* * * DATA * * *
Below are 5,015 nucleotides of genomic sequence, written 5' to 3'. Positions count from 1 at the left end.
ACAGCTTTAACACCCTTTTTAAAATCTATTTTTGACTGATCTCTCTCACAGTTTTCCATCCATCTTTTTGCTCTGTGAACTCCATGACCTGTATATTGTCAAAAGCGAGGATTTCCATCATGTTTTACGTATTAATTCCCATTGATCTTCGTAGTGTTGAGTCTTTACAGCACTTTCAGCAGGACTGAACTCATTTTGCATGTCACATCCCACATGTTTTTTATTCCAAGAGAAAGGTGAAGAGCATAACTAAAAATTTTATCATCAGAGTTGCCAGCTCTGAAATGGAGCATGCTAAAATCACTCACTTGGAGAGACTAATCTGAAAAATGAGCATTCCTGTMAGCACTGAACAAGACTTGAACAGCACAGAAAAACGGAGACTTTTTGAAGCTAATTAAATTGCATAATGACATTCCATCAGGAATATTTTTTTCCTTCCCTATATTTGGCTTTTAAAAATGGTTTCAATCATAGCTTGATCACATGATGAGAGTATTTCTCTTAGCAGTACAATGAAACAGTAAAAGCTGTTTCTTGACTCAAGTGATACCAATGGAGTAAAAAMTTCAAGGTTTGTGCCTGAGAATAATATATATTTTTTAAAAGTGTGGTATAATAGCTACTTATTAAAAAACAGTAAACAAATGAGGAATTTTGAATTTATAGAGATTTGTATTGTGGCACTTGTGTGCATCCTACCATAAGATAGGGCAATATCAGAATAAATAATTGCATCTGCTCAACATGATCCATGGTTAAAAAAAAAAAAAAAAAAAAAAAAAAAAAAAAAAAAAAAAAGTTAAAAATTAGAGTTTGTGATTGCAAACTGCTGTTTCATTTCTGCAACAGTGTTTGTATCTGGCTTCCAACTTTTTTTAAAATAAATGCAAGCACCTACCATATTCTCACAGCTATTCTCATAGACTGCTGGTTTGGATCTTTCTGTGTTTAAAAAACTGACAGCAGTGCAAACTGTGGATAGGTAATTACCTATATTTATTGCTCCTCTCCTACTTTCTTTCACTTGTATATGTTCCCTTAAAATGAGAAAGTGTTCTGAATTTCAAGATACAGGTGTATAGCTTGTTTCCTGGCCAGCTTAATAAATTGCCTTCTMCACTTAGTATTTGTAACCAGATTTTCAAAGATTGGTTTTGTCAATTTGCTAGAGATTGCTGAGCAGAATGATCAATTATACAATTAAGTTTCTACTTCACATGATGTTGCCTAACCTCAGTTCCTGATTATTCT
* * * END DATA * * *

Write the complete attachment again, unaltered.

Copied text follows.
Below are 5,015 nucleotides of genomic sequence, written 5' to 3'. Positions count from 1 at the left end.
ACAGCTTTAACACCCTTTTTAAAATCTATTTTTGACTGATCTCTCTCACAGTTTTCCATCCATCTTTTTGCTCTGTGAACTCCATGACCTGTATATTGTCAAAAGCGAGGATTTCCATCATGTTTTACGTATTAATTCCCATTGATCTTCGTAGTGTTGAGTCTTTACAGCACTTTCAGCAGGACTGAACTCATTTTGCATGTCACATCCCACATGTTTTTTATTCCAAGAGAAAGGTGAAGAGCATAACTAAAAATTTTATCATCAGAGTTGCCAGCTCTGAAATGGAGCATGCTAAAATCACTCACTTGGAGAGACTAATCTGAAAAATGAGCATTCCTGTMAGCACTGAACAAGACTTGAACAGCACAGAAAAACGGAGACTTTTTGAAGCTAATTAAATTGCATAATGACATTCCATCAGGAATATTTTTTTCCTTCCCTATATTTGGCTTTTAAAAATGGTTTCAATCATAGCTTGATCACATGATGAGAGTATTTCTCTTAGCAGTACAATGAAACAGTAAAAGCTGTTTCTTGACTCAAGTGATACCAATGGAGTAAAAAMTTCAAGGTTTGTGCCTGAGAATAATATATATTTTTTAAAAGTGTGGTATAATAGCTACTTATTAAAAAACAGTAAACAAATGAGGAATTTTGAATTTATAGAGATTTGTATTGTGGCACTTGTGTGCATCCTACCATAAGATAGGGCAATATCAGAATAAATAATTGCATCTGCTCAACATGATCCATGGTTAAAAAAAAAAAAAAAAAAAAAAAAAAAAAAAAAAAAAAAAAGTTAAAAATTAGAGTTTGTGATTGCAAACTGCTGTTTCATTTCTGCAACAGTGTTTGTATCTGGCTTCCAACTTTTTTTAAAATAAATGCAAGCACCTACCATATTCTCACAGCTATTCTCATAGACTGCTGGTTTGGATCTTTCTGTGTTTAAAAAACTGACAGCAGTGCAAACTGTGGATAGGTAATTACCTATATTTATTGCTCCTCTCCTACTTTCTTTCACTTGTATATGTTCCCTTAAAATGAGAAAGTGTTCTGAATTTCAAGATACAGGTGTATAGCTTGTTTCCTGGCCAGCTTAATAAATTGCCTTCTMCACTTAGTATTTGTAACCAGATTTTCAAAGATTGGTTTTGTCAATTTGCTAGAGATTGCTGAGCAGAATGATCAATTATACAATTAAGTTTCTACTTCACATGATGTTGCCTAACCTCAGTTCCTGATTATTCT